“The hardest part of finishing a novel is often just getting started.”
It’s time to confront some of the most common struggles of writing and offer solutions to help you overcome them. Often the most challenging battle of noveling has nothing to do with the actual story and everything to do with what is happening in your world. Even when you manage to sit down to write, you have no routine, no plan, and no focus. Today, we’re going to change that and help you find the time to write.
1. Finding the Time to Write.
Decide on a specific time of day and which days you will do your writing. The more days you can complete a writing session, the easier it will be to develop a routine. When are you in your optimum mindset for writing? First thing in the morning before the world has woken up? Late at night when everything has wound down? Just after dinner or on your lunch break? And what if you’re working all day and your brain feels a bit mushy when you finally get a bit of free time?
Don’t be discouraged if you feel too tired to write anything good. In the book “The Power of When” Dr. Michael Breus suggests that you may be able to better tap into your creativity when your mind has already used its portion of focus time. “Write tired; edit alert,” might be a good mantra when you’re working on a first draft. If you’re having trouble finding a good time, keep track of what a typical day looks like for you. Chances are, you’ll be able to find a consistent hour that you can use for writing. Even if you can only carve out half an hour, don’t be discouraged because we’re going to focus on building the habit of sitting down and writing – beginning with 15 minutes. Let family members know what you are doing and that you will be available as soon as your session is over. Communication goes a long way in gaining their support, and they’re more likely to leave you alone if they know that you won’t lock yourself away indefinitely.
2. Creating a Habit with Routine
An easy way to create a new habit is to piggy-back it onto an existing routine, so it becomes a built-in reminder and schedule when it is time to write. What happens right before your designated window of writing time? Will you brew a cup of coffee or finish the dinner dishes? Keep the routine as consistent as you can, set a timer for 15 minutes and write. Your words don’t have to be good. While you’re developing this habit, your only goal is to write. You can even write about what your mental block is if you find yourself unable to work on the story. Just keep the words flowing. When the 15 minutes are up, you’re done. You may watch TV guilt-free, knowing you completed what you set out to do. If you’re on a roll, keep writing but don’t push yourself past 15 minutes. Remember, right now the habit of writing is more important than the words themselves. When you finish your session, write a sticky note with the next idea for the story and put it at the end of your document so you can remember exactly where you want to start at the next session and don’t lose time remembering the plot.
3. Track Yourself
We all want to see that we are making progress, especially when the manuscript is growing slowly. Pick something and track it. Create X’s or stickers on your calendar so that you don’t want to skip a day. Keep track of your word count or hours spent. Drop a quarter into a jar for every completed session – or even a five-dollar bill – then spend it on something fun at the end of the month. Be creative and find a visual reminder that you are making progress and completing your sessions.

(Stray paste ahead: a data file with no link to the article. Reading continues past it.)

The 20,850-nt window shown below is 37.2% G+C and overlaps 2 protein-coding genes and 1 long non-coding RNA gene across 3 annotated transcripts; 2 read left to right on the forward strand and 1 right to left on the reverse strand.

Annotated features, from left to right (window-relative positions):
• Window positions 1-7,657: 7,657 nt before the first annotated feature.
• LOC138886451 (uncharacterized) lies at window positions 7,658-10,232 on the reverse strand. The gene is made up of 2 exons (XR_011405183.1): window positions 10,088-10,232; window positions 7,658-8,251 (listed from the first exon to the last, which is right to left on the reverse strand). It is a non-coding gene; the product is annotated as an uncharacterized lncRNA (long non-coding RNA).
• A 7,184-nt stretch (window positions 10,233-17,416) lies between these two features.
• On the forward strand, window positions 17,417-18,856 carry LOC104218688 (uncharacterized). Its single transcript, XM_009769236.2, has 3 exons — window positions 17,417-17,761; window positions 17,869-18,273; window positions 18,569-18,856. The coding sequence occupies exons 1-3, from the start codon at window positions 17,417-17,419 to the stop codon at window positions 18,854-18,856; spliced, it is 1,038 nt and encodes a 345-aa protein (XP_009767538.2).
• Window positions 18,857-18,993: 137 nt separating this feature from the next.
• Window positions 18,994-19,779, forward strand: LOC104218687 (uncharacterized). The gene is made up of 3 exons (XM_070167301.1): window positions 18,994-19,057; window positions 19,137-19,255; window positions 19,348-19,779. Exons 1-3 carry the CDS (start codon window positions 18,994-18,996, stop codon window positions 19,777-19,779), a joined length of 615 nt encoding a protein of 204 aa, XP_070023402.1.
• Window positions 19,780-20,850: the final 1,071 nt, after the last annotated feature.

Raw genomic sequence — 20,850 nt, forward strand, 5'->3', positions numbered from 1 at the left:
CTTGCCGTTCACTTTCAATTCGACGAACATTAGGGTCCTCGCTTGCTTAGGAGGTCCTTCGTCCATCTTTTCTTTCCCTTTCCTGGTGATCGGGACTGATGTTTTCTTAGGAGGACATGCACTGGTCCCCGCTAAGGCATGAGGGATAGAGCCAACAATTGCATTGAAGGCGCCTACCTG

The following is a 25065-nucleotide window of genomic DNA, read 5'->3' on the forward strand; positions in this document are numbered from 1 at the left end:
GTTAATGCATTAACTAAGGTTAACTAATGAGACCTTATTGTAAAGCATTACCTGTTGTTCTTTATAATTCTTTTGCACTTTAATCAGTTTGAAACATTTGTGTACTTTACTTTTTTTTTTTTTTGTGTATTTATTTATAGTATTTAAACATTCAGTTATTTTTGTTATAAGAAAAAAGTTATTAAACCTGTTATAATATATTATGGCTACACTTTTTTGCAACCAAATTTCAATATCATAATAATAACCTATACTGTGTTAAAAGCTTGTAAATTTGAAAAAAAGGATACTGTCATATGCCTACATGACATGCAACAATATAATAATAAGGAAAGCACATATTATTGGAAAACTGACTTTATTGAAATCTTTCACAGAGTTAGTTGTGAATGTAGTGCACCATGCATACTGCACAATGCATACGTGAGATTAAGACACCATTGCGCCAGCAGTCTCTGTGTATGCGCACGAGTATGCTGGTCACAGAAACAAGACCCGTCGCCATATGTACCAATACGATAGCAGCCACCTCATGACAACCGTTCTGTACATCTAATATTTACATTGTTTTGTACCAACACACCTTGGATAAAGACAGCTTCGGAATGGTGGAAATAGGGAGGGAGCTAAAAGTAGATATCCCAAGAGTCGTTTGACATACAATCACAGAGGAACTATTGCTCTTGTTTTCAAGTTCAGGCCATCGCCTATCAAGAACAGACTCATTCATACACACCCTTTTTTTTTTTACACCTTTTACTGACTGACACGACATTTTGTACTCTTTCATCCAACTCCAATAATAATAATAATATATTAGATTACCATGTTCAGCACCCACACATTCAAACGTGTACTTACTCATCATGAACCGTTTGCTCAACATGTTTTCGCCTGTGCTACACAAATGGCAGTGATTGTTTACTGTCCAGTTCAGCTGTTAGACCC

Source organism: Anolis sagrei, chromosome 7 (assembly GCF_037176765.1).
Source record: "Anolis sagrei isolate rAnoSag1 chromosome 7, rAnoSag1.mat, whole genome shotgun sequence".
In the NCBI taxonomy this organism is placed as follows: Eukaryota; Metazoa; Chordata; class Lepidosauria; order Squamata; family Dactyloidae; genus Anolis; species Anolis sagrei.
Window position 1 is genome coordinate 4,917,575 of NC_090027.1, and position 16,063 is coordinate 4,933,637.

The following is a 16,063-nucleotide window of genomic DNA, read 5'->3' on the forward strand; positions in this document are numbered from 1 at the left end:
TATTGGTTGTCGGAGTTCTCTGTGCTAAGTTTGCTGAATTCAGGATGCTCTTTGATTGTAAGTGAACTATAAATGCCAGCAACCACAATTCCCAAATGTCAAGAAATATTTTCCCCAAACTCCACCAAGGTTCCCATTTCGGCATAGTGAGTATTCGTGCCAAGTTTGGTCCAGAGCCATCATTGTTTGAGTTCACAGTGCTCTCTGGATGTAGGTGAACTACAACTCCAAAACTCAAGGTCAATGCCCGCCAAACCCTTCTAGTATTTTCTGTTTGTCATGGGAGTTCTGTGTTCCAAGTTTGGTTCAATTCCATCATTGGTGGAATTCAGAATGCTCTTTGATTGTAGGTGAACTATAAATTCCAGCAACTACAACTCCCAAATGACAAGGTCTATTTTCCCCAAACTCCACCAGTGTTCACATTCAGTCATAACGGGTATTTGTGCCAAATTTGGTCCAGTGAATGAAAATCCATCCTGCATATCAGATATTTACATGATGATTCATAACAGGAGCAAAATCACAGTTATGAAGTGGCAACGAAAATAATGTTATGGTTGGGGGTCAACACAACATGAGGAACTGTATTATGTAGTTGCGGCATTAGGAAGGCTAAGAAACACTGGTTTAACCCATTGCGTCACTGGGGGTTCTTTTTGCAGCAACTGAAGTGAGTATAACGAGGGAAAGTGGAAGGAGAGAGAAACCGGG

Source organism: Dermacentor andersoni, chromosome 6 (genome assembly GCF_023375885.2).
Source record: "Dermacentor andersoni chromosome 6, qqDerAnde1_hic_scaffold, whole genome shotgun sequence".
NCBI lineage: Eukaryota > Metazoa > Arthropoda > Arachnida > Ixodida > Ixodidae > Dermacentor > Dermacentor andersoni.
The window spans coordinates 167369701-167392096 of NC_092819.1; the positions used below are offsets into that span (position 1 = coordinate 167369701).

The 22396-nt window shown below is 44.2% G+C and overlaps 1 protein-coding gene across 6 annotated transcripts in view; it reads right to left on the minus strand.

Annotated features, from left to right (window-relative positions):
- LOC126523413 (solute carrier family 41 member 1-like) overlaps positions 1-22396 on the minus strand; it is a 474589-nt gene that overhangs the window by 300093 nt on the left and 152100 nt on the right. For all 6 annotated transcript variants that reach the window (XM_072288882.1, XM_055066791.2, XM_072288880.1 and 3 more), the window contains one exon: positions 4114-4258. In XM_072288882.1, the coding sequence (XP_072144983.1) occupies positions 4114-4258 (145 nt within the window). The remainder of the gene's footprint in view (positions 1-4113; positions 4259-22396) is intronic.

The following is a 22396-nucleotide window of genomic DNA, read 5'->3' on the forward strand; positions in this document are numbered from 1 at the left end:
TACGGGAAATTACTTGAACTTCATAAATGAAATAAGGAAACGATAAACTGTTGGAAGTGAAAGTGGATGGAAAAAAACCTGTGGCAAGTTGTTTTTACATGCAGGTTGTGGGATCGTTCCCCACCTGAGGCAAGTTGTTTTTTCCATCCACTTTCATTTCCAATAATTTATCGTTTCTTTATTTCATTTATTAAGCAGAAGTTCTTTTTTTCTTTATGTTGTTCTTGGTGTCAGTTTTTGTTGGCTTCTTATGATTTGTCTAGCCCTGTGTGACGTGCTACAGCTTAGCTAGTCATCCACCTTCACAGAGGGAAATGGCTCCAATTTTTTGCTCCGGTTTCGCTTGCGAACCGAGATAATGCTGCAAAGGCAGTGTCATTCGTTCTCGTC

4. Designate a Workspace
Find a spot in your house and clear it out for your time to write. This is a big deal! It deserves its own little corner of creativity. If possible, don’t work at the same place that you sort mail or pay bills. Keep it clean, organized and distraction-free. If you like, put up a motivational quote or make a pretend cover for your book and hang it on the wall. If you write by hand or have a laptop, you are not relegated to writing at a desk. Kick back in a lazy-boy or take it outside. Work in an extra room in your house where you are free to spread the storyline across your walls or even pick a coffee shop or unused meeting room that gives your mind a clear message that when it’s in this location, it is time to write.
5. Create a Storyline
Writing a novel is like a road trip. At best, you should know roughly where you want to start and end up and which towns you will drive through. Writing out your plot helps you keep on track, know which subplots will advance your storyline, and get back on track after you chase an inspired idea into an unanticipated scene. With that said, a road trip is meant to be enjoyed. You are free to change your route, explore intriguing places, and adapt to the journey as you go. You can completely reroute your trip any time you want to. Your storyline is your guide, not the law. I like to write basic events onto cards or sticky notes and then clip them to a line on my wall. This gives an easy reference at a glance but also allows me to move, add, or delete them as the story develops. Another line can be added below if I have two storylines running parallel to each other and need to keep track of what the second character is doing about the first.
To see how I create my storylines, you can watch my video on Skillshare. If you go through this link, you can get free access for a month to all Skillshare videos, as well as supporting my work here. http://skl.sh/2oSqSnV